|Acquisition Program: ||PMA-261; H-53 Heavy Lift Helicopters Program|
| ||RESTRICTION ON PERFORMANCE BY FOREIGN NATIONALS: This topic is “ITAR Restricted”. The information and materials provided pursuant to or resulting from this topic are restricted under the International Traffic in Arms Regulations (ITAR), 22 CFR Parts 120-130, which control the export of defense-related material and services, including the export of sensitive technical data. Foreign nationals may perform work under an award resulting from this topic only if they hold the “Permanent Resident Card”, or are designated as “Protected Individuals” as defined by 8 U.S.C. 1324b(a)(3). If a proposal for this topic contains participation by a foreign national who is not in one of the above two categories, the proposal may be rejected.|| Objective: ||Develop and demonstrate an innovative approach to quantify damage from high frequency load content in long spectrum load histories through an analytical model.
|| Description: ||The extent of damage contributed by small amplitude cycles in the spectrum loading histories of aircraft and rotorcraft structures is not fully understood; it is either ignored completely or a conservative damage is assigned based on projected extensions of stress (strain)-life curve. Recently it has been shown that small amplitude cycles below the endurance limit cause surface and subsurface damages in aluminum and steel, respectively. Furthermore, crack growth has also been shown to grow below the traditional (delta) Kth levels. There is usually a discrepancy observed in analytical damage predictions and service findings of such cracks. This is partly due to ignoring damage contributions from random frequency load cycles that appear in service load histories such as buffet, gust cycles, or vibratory and acoustic phenomenon.
As the analytical life prediction capabilities and laboratory testing have improved significantly over the last two decades, it is important to assess and accurately quantify damage for both high frequency and small amplitude loads in service spectrum for better predicting service cracking and remaining life. Recent advances in very high frequency (Giga)cycle fatigue test capability, and NAVAIR efforts to develop testing capabilities for high frequency random loading may make it possible to develop analytical approaches for predicting fatigue life under very high frequency random loading that are based on representative test data. Furthermore, the effect of surface conditions on fatigue and crack growth life predictions under these long spectrum load histories with the above content needs to be further investigated in detail. Therefore, there is a need for an analytical method of predicting and modeling the fatigue lives of aluminum and steel used for airframe structural components under high frequency random vibratory loading.
|| ||PHASE I: Develop an innovative approach to quantify fatigue damage and crack growth in spectrum loads containing loads of high and low frequency and magnitude. Demonstrate the feasibility of such an approach to show how a program including fatigue tests, model and algorithm development efforts will be implemented.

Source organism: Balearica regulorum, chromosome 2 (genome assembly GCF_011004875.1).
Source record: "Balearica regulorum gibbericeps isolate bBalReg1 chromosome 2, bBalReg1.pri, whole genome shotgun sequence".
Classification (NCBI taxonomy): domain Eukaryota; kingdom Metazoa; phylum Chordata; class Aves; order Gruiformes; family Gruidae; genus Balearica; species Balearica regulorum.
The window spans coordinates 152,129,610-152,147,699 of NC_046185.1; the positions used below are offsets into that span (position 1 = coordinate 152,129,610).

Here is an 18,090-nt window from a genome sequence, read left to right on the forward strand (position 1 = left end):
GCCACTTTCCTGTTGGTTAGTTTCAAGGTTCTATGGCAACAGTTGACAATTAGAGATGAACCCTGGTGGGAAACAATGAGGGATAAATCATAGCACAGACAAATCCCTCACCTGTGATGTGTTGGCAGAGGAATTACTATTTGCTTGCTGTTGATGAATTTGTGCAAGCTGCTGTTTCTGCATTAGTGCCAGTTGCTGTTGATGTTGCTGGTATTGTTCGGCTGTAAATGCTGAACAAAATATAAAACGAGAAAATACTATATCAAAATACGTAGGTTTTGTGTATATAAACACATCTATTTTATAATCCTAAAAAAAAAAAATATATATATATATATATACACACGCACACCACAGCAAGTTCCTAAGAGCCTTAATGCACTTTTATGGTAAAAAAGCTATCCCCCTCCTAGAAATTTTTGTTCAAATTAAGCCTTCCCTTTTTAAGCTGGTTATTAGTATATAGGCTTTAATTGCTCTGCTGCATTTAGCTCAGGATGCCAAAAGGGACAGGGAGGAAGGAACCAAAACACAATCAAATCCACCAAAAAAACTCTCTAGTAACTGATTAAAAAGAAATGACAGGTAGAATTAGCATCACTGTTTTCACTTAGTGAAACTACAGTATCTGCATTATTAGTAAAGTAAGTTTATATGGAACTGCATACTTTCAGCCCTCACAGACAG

|| ||PHASE II: Provide practical implementation of the recommended approach developed under Phase I. Evaluate the approach through verification and validation of the analytical model by performing a rigorous series of both laboratory and service tests. This testing must encompass major aluminum, steel, and titanium alloys used in aircraft industry.
|| ||PHASE III: Transition the analytical methodology to platforms that would benefit from modeling of high cycle loaded fatigue.
PRIVATE SECTOR COMMERCIAL POTENTIAL/|| ||DUAL-USE APPLICATIONS: The analytical methodology to calculate and predict remaining lives will apply to aluminum, steel and titanium alloys; all of which are used in the public and private sector. This process will increase the safety of the aircrafts flown for commercial and military use. Accurate predictions will also reduce material cost for manufacturing aircraft components.
|| References: ||
1. Bathias, C. (2000) "Gigacycle fatigue of high strength steels prediction and mechanisms," European Structural Integrity Society, Volume 26, pp. 163-171. Available at www.sciencedirect.com.
2. Marines, I., Bin, X. & Bathias C. (2003) "An understanding of very high cycle fatigue of metals," International Journal of Fatigue, Volume 25, Issues 9-11, September-November, pp. 1101-1107. Available at www.sciencedirect.com.
3. Murakami, Y., Yokoyama, N.N. & Nagati, J., (2001) “Mechanism of fatigue failure in ultra long life regime”, Fatigue in the very high cycle regime, Stanzl-Tschegg S, Mayer H, Eds. Institute of Meteorology and Physics, Austria.
4. Sadananda K. and Vasudevan A.K. (1997) “Short Crack Growth Behavior,” Fatigue and Fracture Mechanics: 27th Volume, ASTM STP1296, r.S. Piasik, J.C. Newman, and N.E. Dowling, Eds., American Society for Testing and Materials, 1997, pp. 301-316.
5. Sakai, T., Sato, Y. & Nagano, Y. (2002) Fatigue & Fracture of Engineering Materials & Structures, Vol.25, pp.765-773.|
|Keywords: ||Fatigue Strength; Endurance Limit; Crack Propagation; Stress; Strain; High Cycle|